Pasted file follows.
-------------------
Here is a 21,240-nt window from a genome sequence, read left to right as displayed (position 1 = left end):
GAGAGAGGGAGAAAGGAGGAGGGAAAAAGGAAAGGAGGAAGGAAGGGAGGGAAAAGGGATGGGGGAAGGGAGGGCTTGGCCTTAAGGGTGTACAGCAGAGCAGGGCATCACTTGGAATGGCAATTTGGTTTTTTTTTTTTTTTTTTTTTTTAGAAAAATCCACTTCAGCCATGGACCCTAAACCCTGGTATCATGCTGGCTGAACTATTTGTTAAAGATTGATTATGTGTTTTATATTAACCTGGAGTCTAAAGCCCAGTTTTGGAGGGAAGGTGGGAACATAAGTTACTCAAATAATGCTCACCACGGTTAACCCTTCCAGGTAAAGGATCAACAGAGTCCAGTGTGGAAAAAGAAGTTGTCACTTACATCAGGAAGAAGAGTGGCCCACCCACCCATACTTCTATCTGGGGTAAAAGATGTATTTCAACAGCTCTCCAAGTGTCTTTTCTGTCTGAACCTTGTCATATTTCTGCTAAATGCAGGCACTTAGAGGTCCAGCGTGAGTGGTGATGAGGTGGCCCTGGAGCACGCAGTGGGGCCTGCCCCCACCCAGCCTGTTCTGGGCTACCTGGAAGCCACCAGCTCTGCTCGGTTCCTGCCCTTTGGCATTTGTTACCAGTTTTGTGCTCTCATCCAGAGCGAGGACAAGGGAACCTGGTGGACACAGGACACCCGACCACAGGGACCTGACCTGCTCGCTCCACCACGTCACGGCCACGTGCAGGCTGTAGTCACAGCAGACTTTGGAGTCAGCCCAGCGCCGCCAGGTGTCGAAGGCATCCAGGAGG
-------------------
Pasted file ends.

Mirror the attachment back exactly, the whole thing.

Here is a 21,240-nt window from a genome sequence, read left to right as displayed (position 1 = left end):
GAGAGAGGGAGAAAGGAGGAGGGAAAAAGGAAAGGAGGAAGGAAGGGAGGGAAAAGGGATGGGGGAAGGGAGGGCTTGGCCTTAAGGGTGTACAGCAGAGCAGGGCATCACTTGGAATGGCAATTTGGTTTTTTTTTTTTTTTTTTTTTTTAGAAAAATCCACTTCAGCCATGGACCCTAAACCCTGGTATCATGCTGGCTGAACTATTTGTTAAAGATTGATTATGTGTTTTATATTAACCTGGAGTCTAAAGCCCAGTTTTGGAGGGAAGGTGGGAACATAAGTTACTCAAATAATGCTCACCACGGTTAACCCTTCCAGGTAAAGGATCAACAGAGTCCAGTGTGGAAAAAGAAGTTGTCACTTACATCAGGAAGAAGAGTGGCCCACCCACCCATACTTCTATCTGGGGTAAAAGATGTATTTCAACAGCTCTCCAAGTGTCTTTTCTGTCTGAACCTTGTCATATTTCTGCTAAATGCAGGCACTTAGAGGTCCAGCGTGAGTGGTGATGAGGTGGCCCTGGAGCACGCAGTGGGGCCTGCCCCCACCCAGCCTGTTCTGGGCTACCTGGAAGCCACCAGCTCTGCTCGGTTCCTGCCCTTTGGCATTTGTTACCAGTTTTGTGCTCTCATCCAGAGCGAGGACAAGGGAACCTGGTGGACACAGGACACCCGACCACAGGGACCTGACCTGCTCGCTCCACCACGTCACGGCCACGTGCAGGCTGTAGTCACAGCAGACTTTGGAGTCAGCCCAGCGCCGCCAGGTGTCGAAGGCATCCAGGAGG